MINNEAPOLIS — For years, Emmanuel Lamur had heard stories about relatives in Cuba he never had met.
The Vikings linebacker was born in West Palm Beach, Fla., in 1989, five years after his father, Jean Albert Lamur, moved to the United States from his native Haiti. Jean was born in 1955, and was 1½ years old when his mother left for Cuba.
“My mother was not married, and she was 16 when she had me,” Jean Lamur said. “I went to live with an aunt and an uncle, and she went with my grandfather to Cuba (in 1957) because he was looking to find work and he was taking care of her.”Back then, Cuba was open, and it was just like going to any other country.
”Then came Jan. 1, 1959. Fidel Castro’s revolutionaries took over and Cuba became a communist nation, closed off to the rest of the world. Jean’s mother, Sonia, could not leave the country, and her son could not visit.As a boy, Lamur learned that his father had no memory of Sonia. Finally, in August 2000, when Lamur was 11 and traveling restrictions had been relaxed, his father was able to go to Cuba and meet his mother.
She had years earlier married Fernando Martinez, who died nine years ago, and become Sonia Martinez. When Jean arrived with his wife, Carolle, it was an emotional reunion between mother and son. He also met for the first time the four sons and two daughters his mother had with Fernando.
Lamur was able to see pictures and hear more stories about his relatives over the next 17 years. Then a big family reunion for last February was planned.A traveling party of 19 spent four nights in Camaguey, Cuba’s third-largest city with a population of 321,000, to visit relatives. Among them were Lamur, his parents; his brothers, John and Sammuel; and his sister Rose.”It was a great experience,” Lamur said. “It was very emotional. For so many years, I had heard of my grandma and never got to see her and my other relatives. I’m definitely thankful for that. It’s a blessing to think of that on Thanksgiving.
“The visit was in February but had a holiday feel to it, John Lamur said. Plenty of Cuban food was served.
“It was like a mini-Thanksgiving,” he said. “The whole aura was like Thanksgiving. All the family was there, and we were just happy to be in each other’s presence.”While Jean and Carolle had been there 17 years earlier, it was the first visit for the other 17 in the traveling party. They met more than 20 Cuban relatives.
The Cubans speak Spanish, as do Jean and Carolle, so they were able to help translate. Sonia Martinez, 79, still speaks some Creole, the predominate language in her native Haiti. That helped her in communicating with Lamur and his brothers and sister, who speak Creole.
“My grandma had heard of it, but she really didn’t have any idea about (the NFL),” Lamur said. “Football for them is soccer, but when we showed her pictures, she was full of joy. There were tears of joy.
“Lamur said the greatest joy he experienced was seeing his father interact with a mother he at one point had not seen for 43 years. “I can’t even imagine going that long,” Lamur said. “It definitely touched me to see my dad with her. I can’t even explain the feeling.”After Jean relocated to Florida, he became a sanitation worker in West Palm Beach, eventually becoming a supervisor. At one point, he was able to get in touch with an aunt, Janie, who had made it out of Cuba to Miami in 1984, and learn more about his mother.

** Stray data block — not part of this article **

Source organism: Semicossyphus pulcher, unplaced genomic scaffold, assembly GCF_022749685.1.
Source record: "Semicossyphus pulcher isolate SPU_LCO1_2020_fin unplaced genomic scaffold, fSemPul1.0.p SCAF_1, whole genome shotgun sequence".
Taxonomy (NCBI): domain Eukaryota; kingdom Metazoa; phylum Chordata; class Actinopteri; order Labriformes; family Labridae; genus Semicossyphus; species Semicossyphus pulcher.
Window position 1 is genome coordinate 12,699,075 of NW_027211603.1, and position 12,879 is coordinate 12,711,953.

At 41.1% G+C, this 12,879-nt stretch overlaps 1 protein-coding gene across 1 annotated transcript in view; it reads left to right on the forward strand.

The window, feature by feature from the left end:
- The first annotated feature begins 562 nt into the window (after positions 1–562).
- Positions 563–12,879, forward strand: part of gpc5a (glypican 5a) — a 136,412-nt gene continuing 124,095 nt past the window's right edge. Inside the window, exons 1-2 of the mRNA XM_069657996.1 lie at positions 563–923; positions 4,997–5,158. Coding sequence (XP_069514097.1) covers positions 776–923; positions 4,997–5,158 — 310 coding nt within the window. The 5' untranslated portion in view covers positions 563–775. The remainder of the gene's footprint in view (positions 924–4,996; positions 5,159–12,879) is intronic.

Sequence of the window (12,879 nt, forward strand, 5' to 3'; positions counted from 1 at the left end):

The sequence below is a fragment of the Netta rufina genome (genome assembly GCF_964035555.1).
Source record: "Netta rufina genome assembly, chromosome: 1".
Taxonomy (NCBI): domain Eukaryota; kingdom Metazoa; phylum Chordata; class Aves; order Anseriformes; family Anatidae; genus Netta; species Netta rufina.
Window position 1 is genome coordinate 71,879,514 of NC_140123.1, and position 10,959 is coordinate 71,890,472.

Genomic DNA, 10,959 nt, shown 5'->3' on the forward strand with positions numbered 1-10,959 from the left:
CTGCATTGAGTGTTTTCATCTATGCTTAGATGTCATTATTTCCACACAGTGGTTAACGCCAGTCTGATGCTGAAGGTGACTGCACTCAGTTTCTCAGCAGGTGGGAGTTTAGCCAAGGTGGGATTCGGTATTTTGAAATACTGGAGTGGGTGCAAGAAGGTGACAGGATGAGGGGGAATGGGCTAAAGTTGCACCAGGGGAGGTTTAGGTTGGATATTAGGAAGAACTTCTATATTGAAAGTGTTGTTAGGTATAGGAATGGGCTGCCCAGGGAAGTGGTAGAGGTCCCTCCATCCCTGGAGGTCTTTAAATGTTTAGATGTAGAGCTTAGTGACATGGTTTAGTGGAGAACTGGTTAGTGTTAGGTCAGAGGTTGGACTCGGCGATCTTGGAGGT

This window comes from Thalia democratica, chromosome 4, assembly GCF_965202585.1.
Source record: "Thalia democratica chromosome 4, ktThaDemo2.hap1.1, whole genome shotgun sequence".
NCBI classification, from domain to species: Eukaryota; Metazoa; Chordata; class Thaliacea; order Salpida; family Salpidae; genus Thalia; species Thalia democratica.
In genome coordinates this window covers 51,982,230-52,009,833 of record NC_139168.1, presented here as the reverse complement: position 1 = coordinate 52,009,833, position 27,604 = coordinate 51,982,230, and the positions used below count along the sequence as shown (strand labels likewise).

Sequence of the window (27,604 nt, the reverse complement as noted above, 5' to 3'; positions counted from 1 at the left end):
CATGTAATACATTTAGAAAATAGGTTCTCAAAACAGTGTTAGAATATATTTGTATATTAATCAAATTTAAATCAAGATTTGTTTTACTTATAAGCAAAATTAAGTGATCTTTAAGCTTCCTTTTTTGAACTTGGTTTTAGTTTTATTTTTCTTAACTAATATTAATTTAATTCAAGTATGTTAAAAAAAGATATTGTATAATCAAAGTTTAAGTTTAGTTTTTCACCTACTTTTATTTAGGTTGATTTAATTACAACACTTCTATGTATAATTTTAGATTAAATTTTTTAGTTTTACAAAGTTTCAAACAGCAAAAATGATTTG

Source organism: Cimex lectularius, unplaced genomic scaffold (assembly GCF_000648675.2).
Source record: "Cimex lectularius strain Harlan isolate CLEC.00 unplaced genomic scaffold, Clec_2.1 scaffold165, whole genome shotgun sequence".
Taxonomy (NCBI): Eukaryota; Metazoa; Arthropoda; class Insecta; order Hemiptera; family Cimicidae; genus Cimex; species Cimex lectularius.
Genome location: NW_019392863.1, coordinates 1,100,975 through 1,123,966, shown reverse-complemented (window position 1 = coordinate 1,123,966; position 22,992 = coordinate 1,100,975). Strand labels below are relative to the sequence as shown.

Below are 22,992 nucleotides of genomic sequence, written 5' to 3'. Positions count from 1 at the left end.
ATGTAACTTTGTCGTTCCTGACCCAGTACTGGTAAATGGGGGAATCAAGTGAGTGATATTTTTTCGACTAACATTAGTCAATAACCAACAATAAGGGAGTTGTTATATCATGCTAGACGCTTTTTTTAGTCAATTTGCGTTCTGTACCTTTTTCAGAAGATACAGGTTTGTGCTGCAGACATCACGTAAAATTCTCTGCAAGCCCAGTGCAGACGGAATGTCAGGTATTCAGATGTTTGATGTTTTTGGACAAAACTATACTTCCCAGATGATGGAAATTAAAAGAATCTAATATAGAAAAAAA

By the 1990s, Jean was able to correspond with her. The visit eventually was set up for Jean to go to Cuba in 2000.”We met at the airport, and it was so emotional,” Jean recalled. “We were holding each other and just crying and crying. Everybody was crying there, even people who were just there at the airport.”When he brought his family to Cuba last February, Lamur’s father said it was similar experience to 17 years earlier. This time, the visitors stayed at a nice home that was rented. As for Martinez’s living conditions, Lamur said they were spartan.
“That’s something she’s been struggling with, and it’s kind of like in Haiti,” Lamur said. “My dad wants better for them. That’s his mom.”The three Lamur brothers last year founded the Lamur Charity, and there is a possibility something eventually could be done to help Cuba. The charity’s work has included replacing stolen football uniforms for a youth team in South Florida, handing out Thanksgiving turkeys last week, and delivering food supplies to Haiti after Hurricane Matthew.
“The foundation maybe could do something for Cuba down the road, absolutely,” said John Lamur. “I believe these countries need help. I know I plan to return to Cuba.”Jean plans to return in December for another visit with his mother, and Lamur also has an interest in going back at some point. In addition to meeting relatives, Lamur enjoyed the natural beauty of Cuba and was intrigued by the architecture and the streets full of American cars from the 1950s.
“You see it on TV, but this is actually real life,” Lamur said. “We (visited) old schools. It was awesome. The cars were all antique style. It was crazy thinking about how they have the same motors and how they were able to keep them running all these years.”Lamur would love for his grandmother one day to be able to come to the U.S. and see him play in an NFL game.
“That would be a dream come true,” he said. “That would be so amazing. Oh, my goodness.”
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